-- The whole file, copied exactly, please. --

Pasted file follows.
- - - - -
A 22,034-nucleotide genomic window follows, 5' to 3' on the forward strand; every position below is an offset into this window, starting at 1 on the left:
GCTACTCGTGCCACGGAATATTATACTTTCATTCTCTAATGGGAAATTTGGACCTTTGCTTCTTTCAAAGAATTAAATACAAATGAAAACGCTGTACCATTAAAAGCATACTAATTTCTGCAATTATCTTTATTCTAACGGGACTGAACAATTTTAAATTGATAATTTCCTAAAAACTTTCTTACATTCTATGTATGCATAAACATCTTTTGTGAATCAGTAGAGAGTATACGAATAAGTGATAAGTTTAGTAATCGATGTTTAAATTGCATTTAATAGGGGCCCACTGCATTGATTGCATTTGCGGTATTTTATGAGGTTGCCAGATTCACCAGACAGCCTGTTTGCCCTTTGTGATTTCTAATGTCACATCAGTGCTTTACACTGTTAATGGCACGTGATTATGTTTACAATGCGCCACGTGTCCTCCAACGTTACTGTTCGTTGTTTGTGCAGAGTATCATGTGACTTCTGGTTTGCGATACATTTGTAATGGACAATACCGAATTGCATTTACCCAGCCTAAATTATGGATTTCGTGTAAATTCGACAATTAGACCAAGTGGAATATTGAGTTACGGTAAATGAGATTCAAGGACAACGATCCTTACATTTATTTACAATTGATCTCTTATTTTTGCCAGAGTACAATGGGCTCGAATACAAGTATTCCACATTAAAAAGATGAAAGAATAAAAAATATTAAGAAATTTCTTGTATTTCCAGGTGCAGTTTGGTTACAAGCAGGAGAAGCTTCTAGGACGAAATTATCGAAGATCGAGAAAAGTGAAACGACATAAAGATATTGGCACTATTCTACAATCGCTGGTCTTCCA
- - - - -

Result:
A 22,034-nucleotide genomic window follows, 5' to 3' on the forward strand; every position below is an offset into this window, starting at 1 on the left:
GCTACTCGTGCCACGGAATATTATACTTTCATTCTCTAATGGGAAATTTGGACCTTTGCTTCTTTCAAAGAATTAAATACAAATGAAAACGCTGTACCATTAAAAGCATACTAATTTCTGCAATTATCTTTATTCTAACGGGACTGAACAATTTTAAATTGATAATTTCCTAAAAACTTTCTTACATTCTATGTATGCATAAACATCTTTTGTGAATCAGTAGAGAGTATACGAATAAGTGATAAGTTTAGTAATCGATGTTTAAATTGCATTTAATAGGGGCCCACTGCATTGATTGCATTTGCGGTATTTTATGAGGTTGCCAGATTCACCAGACAGCCTGTTTGCCCTTTGTGATTTCTAATGTCACATCAGTGCTTTACACTGTTAATGGCACGTGATTATGTTTACAATGCGCCACGTGTCCTCCAACGTTACTGTTCGTTGTTTGTGCAGAGTATCATGTGACTTCTGGTTTGCGATACATTTGTAATGGACAATACCGAATTGCATTTACCCAGCCTAAATTATGGATTTCGTGTAAATTCGACAATTAGACCAAGTGGAATATTGAGTTACGGTAAATGAGATTCAAGGACAACGATCCTTACATTTATTTACAATTGATCTCTTATTTTTGCCAGAGTACAATGGGCTCGAATACAAGTATTCCACATTAAAAAGATGAAAGAATAAAAAATATTAAGAAATTTCTTGTATTTCCAGGTGCAGTTTGGTTACAAGCAGGAGAAGCTTCTAGGACGAAATTATCGAAGATCGAGAAAAGTGAAACGACATAAAGATATTGGCACTATTCTACAATCGCTGGTCTTCCA